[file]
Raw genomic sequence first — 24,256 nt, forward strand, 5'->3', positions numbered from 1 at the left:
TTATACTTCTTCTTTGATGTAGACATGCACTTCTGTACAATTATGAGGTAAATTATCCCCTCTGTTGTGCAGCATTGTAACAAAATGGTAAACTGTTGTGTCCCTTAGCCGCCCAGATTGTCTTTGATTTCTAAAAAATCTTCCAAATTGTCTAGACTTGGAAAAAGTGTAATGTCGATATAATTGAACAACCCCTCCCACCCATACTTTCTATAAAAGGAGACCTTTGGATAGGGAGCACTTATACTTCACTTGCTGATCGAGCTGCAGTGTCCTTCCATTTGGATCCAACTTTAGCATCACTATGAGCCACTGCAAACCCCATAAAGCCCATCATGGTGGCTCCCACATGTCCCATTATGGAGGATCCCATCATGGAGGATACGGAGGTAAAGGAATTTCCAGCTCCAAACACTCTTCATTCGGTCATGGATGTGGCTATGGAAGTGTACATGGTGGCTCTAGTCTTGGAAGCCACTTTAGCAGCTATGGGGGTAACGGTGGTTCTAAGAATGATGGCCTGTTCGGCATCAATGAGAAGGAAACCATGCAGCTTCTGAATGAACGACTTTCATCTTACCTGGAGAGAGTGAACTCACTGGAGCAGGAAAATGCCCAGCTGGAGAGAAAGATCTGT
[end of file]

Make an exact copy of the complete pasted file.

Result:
Raw genomic sequence first — 24,256 nt, forward strand, 5'->3', positions numbered from 1 at the left:
TTATACTTCTTCTTTGATGTAGACATGCACTTCTGTACAATTATGAGGTAAATTATCCCCTCTGTTGTGCAGCATTGTAACAAAATGGTAAACTGTTGTGTCCCTTAGCCGCCCAGATTGTCTTTGATTTCTAAAAAATCTTCCAAATTGTCTAGACTTGGAAAAAGTGTAATGTCGATATAATTGAACAACCCCTCCCACCCATACTTTCTATAAAAGGAGACCTTTGGATAGGGAGCACTTATACTTCACTTGCTGATCGAGCTGCAGTGTCCTTCCATTTGGATCCAACTTTAGCATCACTATGAGCCACTGCAAACCCCATAAAGCCCATCATGGTGGCTCCCACATGTCCCATTATGGAGGATCCCATCATGGAGGATACGGAGGTAAAGGAATTTCCAGCTCCAAACACTCTTCATTCGGTCATGGATGTGGCTATGGAAGTGTACATGGTGGCTCTAGTCTTGGAAGCCACTTTAGCAGCTATGGGGGTAACGGTGGTTCTAAGAATGATGGCCTGTTCGGCATCAATGAGAAGGAAACCATGCAGCTTCTGAATGAACGACTTTCATCTTACCTGGAGAGAGTGAACTCACTGGAGCAGGAAAATGCCCAGCTGGAGAGAAAGATCTGT